The biggest challenge for the customer experience in 2012 will be to make customer service emails work. I am not talking about simply sending responses in a timely manner, although that’s a good start. Rather, it’s time for companies to step up and provide thoughtful answers to customers’ questions, answers that show the company and its representatives are listening and care what customers have to say.
Consider the advantages of email:
First, according to numerous studies, emails cost much less than phone calls. In some cases, email customer service costs half as much as the phone experience. Savings of this magnitude deserve to be front and center on any company’s radar.
Second, it’s the customer-centric thing to do. The customer gets an answer on their time. They don’t have to wait in your call queue and they don’t need to plan around your company’s hours. Instead, customers state complaints or pose questions when it’s convenient for them.
Third, companies can provide information that’s difficult to provide over the phone. For instance, contextual information such as how to avoid problems in the future and extra resources that the customer can refer to at their leisure are better served through text than conversation. In the customer service monitoring business, we’ve heard far too many calls suffer when CSRs tell customers to go to a long-link-web-address and the customer simply gives up trying to write the whole thing down. Links in customer service email solve this problem.
But in spite of these advantages, the state of customer service email is bleak. Often, customers don’t really get answers and when they do, those replies can be a robotic string of FAQs that do little to forge a bond between company and customer. And customers have been burned by email. They have learned that the only way to get a meaningful answer is to call a company and when that doesn’t’ work to ask for the supervisor. If that’s a dead end, customers often air their complaints on social media sites or in letters to the legal team or the company president.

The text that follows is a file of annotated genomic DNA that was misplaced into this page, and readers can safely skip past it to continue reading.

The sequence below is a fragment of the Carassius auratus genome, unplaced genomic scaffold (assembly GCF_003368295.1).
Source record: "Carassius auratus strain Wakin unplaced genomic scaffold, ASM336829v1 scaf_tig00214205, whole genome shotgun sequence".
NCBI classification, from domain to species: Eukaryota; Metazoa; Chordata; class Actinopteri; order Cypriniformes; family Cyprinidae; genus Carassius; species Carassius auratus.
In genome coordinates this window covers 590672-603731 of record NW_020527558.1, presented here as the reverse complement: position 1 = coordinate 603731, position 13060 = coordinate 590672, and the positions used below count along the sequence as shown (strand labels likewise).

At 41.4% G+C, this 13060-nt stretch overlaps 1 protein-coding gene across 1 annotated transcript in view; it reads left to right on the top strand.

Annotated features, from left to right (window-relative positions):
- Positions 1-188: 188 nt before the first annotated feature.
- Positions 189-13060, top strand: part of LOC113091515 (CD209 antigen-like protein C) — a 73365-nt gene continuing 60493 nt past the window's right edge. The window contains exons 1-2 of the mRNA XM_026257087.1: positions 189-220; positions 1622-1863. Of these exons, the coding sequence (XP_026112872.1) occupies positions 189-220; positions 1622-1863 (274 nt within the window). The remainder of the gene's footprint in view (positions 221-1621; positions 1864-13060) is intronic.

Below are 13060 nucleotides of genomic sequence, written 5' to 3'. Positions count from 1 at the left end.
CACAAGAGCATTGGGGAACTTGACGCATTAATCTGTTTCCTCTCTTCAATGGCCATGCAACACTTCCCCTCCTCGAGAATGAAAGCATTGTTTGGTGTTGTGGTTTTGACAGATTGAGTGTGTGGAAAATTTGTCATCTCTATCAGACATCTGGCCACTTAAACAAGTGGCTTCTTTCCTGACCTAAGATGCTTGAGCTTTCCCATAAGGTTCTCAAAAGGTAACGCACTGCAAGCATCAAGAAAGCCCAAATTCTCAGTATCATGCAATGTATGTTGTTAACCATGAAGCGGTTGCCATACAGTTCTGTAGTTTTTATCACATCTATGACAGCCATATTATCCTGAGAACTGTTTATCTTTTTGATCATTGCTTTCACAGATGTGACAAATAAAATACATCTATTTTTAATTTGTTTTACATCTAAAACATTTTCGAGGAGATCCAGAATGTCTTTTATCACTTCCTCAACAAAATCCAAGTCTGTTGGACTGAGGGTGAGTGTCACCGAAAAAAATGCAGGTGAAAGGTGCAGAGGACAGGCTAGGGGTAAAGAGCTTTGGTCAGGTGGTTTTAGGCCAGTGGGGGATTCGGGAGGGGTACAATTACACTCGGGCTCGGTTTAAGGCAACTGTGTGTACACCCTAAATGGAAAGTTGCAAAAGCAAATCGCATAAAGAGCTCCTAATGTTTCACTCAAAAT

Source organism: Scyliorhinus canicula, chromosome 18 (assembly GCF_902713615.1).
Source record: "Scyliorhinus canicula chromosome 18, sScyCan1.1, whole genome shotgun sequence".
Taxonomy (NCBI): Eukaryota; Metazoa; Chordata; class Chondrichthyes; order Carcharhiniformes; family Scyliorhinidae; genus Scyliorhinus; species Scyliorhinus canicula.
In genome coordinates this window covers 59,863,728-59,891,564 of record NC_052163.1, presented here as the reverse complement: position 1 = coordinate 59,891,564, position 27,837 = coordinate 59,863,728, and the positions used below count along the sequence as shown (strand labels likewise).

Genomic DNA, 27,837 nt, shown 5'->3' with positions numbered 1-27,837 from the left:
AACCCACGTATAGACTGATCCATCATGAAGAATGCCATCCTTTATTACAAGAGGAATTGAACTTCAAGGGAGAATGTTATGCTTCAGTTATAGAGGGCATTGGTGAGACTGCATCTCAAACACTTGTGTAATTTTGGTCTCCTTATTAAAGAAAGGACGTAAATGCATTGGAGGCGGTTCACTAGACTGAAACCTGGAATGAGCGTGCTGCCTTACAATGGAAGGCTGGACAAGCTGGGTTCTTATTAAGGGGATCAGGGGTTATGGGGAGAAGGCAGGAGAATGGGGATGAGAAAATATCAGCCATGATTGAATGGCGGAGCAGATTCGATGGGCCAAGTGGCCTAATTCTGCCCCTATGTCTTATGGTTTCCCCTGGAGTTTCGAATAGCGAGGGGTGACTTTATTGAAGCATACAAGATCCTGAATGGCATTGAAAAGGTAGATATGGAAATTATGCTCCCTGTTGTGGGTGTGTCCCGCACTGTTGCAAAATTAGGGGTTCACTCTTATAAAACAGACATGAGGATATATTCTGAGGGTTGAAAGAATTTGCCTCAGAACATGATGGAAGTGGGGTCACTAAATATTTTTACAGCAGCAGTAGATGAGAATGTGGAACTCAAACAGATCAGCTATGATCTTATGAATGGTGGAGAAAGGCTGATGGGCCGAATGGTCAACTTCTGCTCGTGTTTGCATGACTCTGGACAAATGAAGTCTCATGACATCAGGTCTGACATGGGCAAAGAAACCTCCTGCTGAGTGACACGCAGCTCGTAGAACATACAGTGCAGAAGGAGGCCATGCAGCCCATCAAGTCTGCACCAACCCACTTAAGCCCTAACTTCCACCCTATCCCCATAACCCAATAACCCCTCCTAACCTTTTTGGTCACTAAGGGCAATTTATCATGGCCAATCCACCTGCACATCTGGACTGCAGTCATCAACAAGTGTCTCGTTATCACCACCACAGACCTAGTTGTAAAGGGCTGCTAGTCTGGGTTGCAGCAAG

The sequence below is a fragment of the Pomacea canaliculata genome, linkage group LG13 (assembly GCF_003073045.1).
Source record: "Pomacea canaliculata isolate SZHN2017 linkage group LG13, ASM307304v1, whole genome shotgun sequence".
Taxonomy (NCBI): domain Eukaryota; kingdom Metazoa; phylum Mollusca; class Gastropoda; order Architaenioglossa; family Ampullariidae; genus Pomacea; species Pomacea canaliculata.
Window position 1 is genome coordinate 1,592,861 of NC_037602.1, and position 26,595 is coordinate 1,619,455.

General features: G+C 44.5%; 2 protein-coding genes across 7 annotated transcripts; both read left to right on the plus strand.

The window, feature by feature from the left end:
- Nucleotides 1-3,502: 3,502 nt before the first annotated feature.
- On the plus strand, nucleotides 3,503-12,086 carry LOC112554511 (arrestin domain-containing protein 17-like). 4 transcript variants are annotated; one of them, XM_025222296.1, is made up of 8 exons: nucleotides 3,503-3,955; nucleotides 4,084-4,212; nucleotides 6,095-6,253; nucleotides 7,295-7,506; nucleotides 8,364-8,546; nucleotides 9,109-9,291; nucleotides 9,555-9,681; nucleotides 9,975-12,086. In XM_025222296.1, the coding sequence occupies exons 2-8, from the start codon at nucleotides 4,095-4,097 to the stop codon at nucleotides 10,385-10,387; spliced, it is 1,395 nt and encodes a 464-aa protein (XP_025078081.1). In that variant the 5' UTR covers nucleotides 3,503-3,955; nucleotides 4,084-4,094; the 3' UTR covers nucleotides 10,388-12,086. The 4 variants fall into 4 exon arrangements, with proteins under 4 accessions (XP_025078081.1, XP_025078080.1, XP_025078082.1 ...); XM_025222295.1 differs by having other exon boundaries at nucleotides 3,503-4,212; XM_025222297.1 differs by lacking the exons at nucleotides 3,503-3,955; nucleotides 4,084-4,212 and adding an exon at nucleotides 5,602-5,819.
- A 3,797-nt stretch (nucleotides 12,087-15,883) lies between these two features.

Why is email customer service such a sorry state of affairs? Here are two reasons:
- Call centers are exactly that: they specialize in calls. While nearly every call center offers email customer service, the fact is email and chat are just add-on services, not their specialty.
- And then, there is the Peter Drucker quote that we return to again and again because it offers a reasonable explanation for all kinds of execution failures: “you manage what you measure” or, as other quality gurus have said “you can expect what you inspect”. The majority of customer service email is an improvised mess because companies lack the right guidelines, procedures and metrics.
All companies that have nailed customer service email have done so because they track critical factors like customer effort, answer completeness and overall empathy.
If you are a company with great customer service email, tout it! Tell your customers that you are different and that while their calls are welcome, that’s not the only way to get a straight answer. Promise replies within the day written by associates who take the time to read—not just gloss over—questions. Even better: if you can verify it, state up front that your customers report that 95% of your email responses are smart, easy-to-understand and friendly. By communicating these facts from the start, you’ll get the transition from call to email customer service underway.
2012? Let it be the year of excellent customer service email. Mastery on this front means you’ll have more satisfied customers, better interactions and a more profitable customer experience. Email on!